January 9th, 2011 / 6:19 pm

Matt Bell’s Catalog of Structures

I admire the way the stories in Matt Bell’s How They Were Found tackle so many forms. Here is a list of those forms, superficially described:

“The Cartographer’s Girl” — a cartographer’s map key as prompt for story fragments

“The Receiving Tower” — nineteen-part structure, which ascends like the tower at the story’s center

“His Last Great Gift” — two-hundred “revealments,” some of which are given directly

“Her Ennead” — nine reflections on the repetition “her baby”

“Hold on to Your Vacuum” –nine chronologically linear “turns” (the one variation is a “not turn”)

“Dredge” — twenty-five chronologically linear crots in close third person on a single character (this is the most “conventional” story in the book, and also perhaps the most emotionally impactful)

“Ten Scenes from a Movie Called Mercy” — ten scenes from a movie called Mercy

“Wolf Parts” — A collage of story, competing story, teller’s take on story, facts & objects (think Tim O’Brien’s The Things They Carried), and not-instruction where the moral instruction might otherwise go. Built on the chassis of a common fairy tale, which it resists strongly.

“Mantodea” — Three-part structure (set-up/action/denouement) in a muted first-person dramatic monologue

“The Leftover” — Two-part structure, with three months in the white space between parts one and two. Implied free indirect discourse (the way the present tense is deployed is what implies it, I think), which pushes the protagonist to a distance greater than what we get in “Dredge” — even though we have access to the inside of the character, the effect of the story is one of seeing the character from the outside

“A Certain Number of Bedrooms, A Certain Number of Baths” — story proceeds in a simulacrum of catalog copy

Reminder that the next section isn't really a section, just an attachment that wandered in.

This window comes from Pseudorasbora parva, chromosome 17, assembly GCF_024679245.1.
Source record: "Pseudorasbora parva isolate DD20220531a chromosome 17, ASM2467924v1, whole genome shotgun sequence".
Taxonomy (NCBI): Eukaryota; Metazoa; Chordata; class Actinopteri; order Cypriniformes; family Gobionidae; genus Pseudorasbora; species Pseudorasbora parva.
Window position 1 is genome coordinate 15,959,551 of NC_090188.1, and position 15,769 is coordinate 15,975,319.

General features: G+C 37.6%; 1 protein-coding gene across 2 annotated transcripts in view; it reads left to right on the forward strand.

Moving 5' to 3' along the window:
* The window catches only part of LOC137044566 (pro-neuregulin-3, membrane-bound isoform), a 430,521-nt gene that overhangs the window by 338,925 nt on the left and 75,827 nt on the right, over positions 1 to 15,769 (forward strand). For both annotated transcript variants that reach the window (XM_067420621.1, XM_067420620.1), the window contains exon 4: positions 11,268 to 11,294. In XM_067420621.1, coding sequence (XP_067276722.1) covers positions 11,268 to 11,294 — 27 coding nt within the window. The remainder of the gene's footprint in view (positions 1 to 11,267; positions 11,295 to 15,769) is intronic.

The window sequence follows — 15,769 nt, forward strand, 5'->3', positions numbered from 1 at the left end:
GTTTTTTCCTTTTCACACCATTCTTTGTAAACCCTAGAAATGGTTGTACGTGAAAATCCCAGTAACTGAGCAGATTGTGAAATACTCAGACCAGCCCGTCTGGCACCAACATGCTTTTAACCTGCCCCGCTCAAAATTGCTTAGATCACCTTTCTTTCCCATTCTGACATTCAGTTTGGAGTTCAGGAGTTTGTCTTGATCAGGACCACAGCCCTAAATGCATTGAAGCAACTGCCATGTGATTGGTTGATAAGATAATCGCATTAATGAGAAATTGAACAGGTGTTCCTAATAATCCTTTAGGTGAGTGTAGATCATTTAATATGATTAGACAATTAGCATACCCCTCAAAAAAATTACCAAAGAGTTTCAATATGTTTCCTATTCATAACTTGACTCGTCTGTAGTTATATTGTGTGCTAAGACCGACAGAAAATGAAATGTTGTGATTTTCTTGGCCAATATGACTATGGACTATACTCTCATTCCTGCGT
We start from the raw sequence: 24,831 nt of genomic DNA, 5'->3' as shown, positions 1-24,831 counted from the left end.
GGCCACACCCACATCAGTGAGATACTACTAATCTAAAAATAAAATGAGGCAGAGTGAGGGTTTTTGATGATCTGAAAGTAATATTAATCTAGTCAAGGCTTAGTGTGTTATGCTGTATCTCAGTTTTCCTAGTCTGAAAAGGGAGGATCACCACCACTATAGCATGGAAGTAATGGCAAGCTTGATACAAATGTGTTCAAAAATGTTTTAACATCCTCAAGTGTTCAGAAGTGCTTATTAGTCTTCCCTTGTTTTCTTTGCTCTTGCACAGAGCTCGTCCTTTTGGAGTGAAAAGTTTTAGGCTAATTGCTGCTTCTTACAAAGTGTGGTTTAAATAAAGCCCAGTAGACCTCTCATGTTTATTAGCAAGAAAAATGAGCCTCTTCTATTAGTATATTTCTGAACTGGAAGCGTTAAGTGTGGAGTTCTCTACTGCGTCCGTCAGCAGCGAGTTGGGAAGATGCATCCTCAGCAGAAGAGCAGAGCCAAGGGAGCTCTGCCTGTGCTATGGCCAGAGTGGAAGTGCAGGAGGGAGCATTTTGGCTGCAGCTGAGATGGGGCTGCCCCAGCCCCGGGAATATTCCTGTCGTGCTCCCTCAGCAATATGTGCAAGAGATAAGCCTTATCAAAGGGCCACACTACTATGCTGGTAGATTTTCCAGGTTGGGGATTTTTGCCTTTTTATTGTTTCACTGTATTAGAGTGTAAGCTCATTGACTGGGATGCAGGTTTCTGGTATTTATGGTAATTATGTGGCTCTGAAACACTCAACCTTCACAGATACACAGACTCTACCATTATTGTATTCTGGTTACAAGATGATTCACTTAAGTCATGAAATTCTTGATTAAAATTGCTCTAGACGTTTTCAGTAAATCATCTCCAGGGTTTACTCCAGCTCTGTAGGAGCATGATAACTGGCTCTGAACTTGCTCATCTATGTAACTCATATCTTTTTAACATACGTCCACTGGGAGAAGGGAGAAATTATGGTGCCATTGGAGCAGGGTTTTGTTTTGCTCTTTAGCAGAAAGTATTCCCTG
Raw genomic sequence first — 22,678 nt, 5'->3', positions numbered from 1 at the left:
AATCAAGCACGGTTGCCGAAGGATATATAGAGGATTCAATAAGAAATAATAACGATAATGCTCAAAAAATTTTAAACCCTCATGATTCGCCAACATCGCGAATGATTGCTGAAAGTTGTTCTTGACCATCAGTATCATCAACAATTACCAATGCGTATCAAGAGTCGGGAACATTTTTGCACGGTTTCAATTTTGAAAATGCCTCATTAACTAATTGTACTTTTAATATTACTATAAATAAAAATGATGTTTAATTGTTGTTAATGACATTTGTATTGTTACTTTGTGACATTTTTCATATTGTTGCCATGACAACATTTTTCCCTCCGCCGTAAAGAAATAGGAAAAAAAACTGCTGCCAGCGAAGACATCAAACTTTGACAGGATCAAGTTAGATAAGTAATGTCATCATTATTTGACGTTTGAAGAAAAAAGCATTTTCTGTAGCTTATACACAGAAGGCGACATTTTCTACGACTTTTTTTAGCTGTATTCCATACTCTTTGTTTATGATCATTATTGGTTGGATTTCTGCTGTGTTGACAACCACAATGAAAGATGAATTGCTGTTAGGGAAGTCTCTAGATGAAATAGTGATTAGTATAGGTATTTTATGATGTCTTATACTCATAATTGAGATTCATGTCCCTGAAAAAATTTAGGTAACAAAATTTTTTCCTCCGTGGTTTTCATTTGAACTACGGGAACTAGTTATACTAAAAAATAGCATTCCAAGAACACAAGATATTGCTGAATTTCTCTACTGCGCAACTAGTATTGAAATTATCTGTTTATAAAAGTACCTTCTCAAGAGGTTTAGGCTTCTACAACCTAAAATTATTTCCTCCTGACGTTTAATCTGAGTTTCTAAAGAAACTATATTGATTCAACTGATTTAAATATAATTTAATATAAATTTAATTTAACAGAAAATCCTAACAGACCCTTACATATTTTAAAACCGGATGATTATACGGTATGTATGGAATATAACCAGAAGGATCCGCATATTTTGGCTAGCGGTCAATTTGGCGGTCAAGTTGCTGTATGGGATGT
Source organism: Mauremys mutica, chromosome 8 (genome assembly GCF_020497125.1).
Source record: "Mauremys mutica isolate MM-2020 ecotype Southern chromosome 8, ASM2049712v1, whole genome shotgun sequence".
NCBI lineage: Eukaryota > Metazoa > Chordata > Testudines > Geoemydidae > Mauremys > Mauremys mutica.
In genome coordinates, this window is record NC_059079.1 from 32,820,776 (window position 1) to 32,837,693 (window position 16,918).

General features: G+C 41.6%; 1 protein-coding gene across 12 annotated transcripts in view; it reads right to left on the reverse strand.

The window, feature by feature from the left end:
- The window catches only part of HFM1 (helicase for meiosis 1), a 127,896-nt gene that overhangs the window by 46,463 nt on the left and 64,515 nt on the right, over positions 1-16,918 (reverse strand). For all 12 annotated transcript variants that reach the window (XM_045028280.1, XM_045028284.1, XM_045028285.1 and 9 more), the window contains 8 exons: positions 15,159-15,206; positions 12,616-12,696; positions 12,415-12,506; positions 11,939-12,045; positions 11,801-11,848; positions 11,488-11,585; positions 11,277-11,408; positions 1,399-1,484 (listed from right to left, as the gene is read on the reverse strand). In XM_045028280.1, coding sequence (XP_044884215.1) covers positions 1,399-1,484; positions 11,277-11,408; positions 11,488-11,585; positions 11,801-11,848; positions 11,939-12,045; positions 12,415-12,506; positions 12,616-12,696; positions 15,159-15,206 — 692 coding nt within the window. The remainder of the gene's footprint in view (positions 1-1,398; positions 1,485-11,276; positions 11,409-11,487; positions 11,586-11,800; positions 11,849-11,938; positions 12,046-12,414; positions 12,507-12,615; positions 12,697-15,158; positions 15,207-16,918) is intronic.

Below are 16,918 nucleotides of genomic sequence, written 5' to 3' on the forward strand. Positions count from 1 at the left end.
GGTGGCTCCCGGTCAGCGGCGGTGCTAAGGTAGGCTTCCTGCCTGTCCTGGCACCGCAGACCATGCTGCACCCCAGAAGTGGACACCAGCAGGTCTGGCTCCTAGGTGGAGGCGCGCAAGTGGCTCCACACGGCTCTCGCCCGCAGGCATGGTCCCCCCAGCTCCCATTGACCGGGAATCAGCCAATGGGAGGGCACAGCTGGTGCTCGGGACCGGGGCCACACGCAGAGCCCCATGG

“The Collectors” — complicated intersecting matrix of numbered parts and lettered parts, number-lettered like so — 1A, 3A, 2A, 4A, 3B, 1B, 3C, etc. — which implies at least three ways to read the story (in the order it’s arranged in the book, numerically, or alphabetically — these are the three ways I’ve tried it, anyway), and probably more — quite a feat, to make something more formally complicated than Cortazar’s Hopscotch in less than five percent the space

“An Index of How Our Family Was Killed” — an alphabetic index (this is, strangely, the second-most emotionally impactful piece in the book, despite a surface that would imply something intellectual and cold)


  1. Roxane

      I agree about An Index. Despite the index, which as you note, does lend itself more to something intellectual, detached, it was the most emotionally interesting story for me followed closely by Dredge which was just so haunting and wonderful. There’s a lot of interesting form work in this book but sometimes I wondered, as I read the stories, then re-read them, if form played too much of a role in the collection. Im not sure, but that certainly did not detract from my enjoyment.

  2. Joeahearn

      Thanks for alerting me to this book. I am going to order a copy.

      Joe Ahearn

  3. MG

      I had the same reaction re form’s almost over-involvement in the heart of some of these stories. “An Index,” actually, was my favorite story because it felt like the most cohesive between form and character. Same goes for “The Cartographer’s Girl.” However, because the forms used in the collection are so varied, it became exhilarating to see how form and genre would be twisted in each subsequent story as the collection progressed. It’s a really fascinating collection, very fun and dark.